Paul Stanley talks life post-farewell tour, says ‘we couldn’t kill KISS if we wanted to’

Paul Stanley says KISS’ legacy will live on beyond their last tour date — if that day ever comes, that is.

Page Six exclusively caught up with the 70-year-old rocker, who is in the midst of KISS’ “End of the Road World Tour,” to discuss the looming end of the band’s nearly 50-year reign.

“At this point, it really comes down to what’s possible at certain ages,” Stanley told us.

“If we were wearing sneakers and T-shirts and jeans, we could do this into our 90s. But we’re carrying around 30, 40, 50 pounds of gear on stage, and making it look easy. And at some point, you realize that you can’t do that indefinitely.”

KISS originally consisted of Stanley, Gene Simmons, Ace Frehley and Peter Criss. However, the latter two were part of the band on and off throughout the years before finally quitting in the early 2000s.

Gene Simmons, Tommy Thayer, and Paul Stanley of KISS perform onstage.
The rock group has been on tour since early 2019.

The rock group has been on tour since early 2019.


Since January 2019, Stanley and Simmons have been on tour alongside Eric Thayer and Tommy Singer — and they haven’t shown any signs of stopping.

“As far as a tour going on forever, we have to acknowledge that two years were lost with COVID,” he said. “So from the time the tour was announced, we lost two years.”

“But that being said, last week we played to 80,000 people in Mexico City and the week before we were close to 40,000 in Tokyo.”

Paul Stanley doing a finger gun
Stanley says the group’s elaborate costumes will force them to call it quits sooner rather than later.
Getty Images

As for the future of the rock group without its original members, Stanley sees the band “continuing” to be part of American culture even after they’re gone.

“I see KISS continuing — in what form that manifests itself is really something that will develop over time. I don’t know exactly what that means. But quite honestly, we couldn’t kill KISS if we wanted to. It’s a part of Americana.”

He continued, “It’s part of world consciousness, and even if we stop, the band continues, in essence. But should it diversify and spread in terms of what KISS is? Sure, the idea, the limitations of other bands, that’s their problem. We’re not those bands.”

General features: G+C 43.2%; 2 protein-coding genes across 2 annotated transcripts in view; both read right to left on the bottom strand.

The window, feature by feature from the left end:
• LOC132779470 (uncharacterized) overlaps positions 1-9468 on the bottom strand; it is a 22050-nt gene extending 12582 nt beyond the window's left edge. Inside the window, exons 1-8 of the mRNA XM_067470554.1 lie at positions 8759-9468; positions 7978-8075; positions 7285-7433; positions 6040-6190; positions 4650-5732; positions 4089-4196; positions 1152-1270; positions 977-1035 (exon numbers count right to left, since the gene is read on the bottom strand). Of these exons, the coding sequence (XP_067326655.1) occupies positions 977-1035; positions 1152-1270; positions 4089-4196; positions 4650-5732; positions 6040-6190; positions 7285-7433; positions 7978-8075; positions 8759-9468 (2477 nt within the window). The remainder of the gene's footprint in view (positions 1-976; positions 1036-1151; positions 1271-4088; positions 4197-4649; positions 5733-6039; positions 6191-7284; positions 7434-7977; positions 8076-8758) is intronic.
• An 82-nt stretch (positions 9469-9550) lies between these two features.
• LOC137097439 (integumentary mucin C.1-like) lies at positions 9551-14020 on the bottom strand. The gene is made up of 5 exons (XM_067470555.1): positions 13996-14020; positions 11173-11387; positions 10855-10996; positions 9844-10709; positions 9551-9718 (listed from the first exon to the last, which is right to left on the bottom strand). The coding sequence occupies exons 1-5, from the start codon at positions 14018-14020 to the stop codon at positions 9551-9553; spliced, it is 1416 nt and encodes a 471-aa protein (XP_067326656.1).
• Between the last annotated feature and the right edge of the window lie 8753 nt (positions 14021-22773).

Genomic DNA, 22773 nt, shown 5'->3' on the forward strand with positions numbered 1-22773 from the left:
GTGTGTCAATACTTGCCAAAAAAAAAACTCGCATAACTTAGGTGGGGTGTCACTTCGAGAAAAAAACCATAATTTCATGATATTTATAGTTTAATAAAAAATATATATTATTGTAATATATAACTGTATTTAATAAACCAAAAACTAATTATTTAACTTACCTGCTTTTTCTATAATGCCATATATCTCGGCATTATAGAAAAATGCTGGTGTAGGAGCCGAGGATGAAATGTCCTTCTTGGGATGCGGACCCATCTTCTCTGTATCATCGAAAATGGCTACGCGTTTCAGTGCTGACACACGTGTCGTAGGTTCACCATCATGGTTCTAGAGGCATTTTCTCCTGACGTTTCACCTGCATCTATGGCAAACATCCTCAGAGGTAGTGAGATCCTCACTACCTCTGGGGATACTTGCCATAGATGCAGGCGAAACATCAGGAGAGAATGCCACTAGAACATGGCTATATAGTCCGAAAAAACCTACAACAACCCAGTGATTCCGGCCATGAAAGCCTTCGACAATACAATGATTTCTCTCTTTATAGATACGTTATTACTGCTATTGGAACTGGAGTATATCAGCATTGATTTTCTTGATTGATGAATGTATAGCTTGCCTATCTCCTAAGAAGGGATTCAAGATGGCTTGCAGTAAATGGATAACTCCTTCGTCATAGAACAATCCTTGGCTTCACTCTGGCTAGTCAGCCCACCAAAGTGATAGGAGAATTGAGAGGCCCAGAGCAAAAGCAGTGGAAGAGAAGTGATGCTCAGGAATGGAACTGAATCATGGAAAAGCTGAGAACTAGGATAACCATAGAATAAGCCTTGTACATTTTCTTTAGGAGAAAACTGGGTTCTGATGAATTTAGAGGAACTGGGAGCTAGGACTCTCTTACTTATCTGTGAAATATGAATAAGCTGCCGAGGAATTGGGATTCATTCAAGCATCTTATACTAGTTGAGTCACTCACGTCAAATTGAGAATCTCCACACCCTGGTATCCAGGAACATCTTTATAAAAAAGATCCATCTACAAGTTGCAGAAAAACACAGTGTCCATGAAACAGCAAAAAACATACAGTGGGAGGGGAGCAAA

The 70-year-old co-founded KISS with Gene Simmons, Ace Frehley and Peter Criss in the early 1970’s.

While neither Simmons nor Stanley has revealed the last stop on their tour — which fans have hilariously dubbed the “never-ending world tour” — the former told us last month that they know when things will come to an end.

“I know where and when, but I’m not [revealing yet],” Simmons told us. “I do know the last day and date. But you don’t want to find out what you’re getting for Christmas as a present in July, right?”

“We love the fans, and we don’t want to stay on stage too long, but we’re having the time of our lives,” he continued.

Gene Simmons and Paul Stanley sitting on a couch.
Simmons told us the group already knows when things are coming to an end.
Newspix via Getty Images

When Stanley isn’t performing in front of thousands of people, the guitarist prefers to decompress through another artistic avenue.

“A little more than 20 years ago, I was going through some turmoil, and my best friend said to me, ‘you should paint.’ And somehow, after I finished scratching my head, it resonated with me,” he told us.

Paul Stanley with his green painting.
The guitarist will be showing off some of his original paintings this weekend.

Painting of a guitar by Paul Stanley.
The guitarist will be showing off some of his original paintings this weekend.


Portrait painting by Paul Stanley.
The guitarist will be showing off some of his original paintings this weekend.


In fact, Stanley is showcasing some of his “new original paintings” on Dec. 17. at the Wentworth Gallery in Short Hills, NJ.

“I certainly never painted with the idea of anyone really seeing my work and more so, never thought of the idea of exhibiting,” he said.

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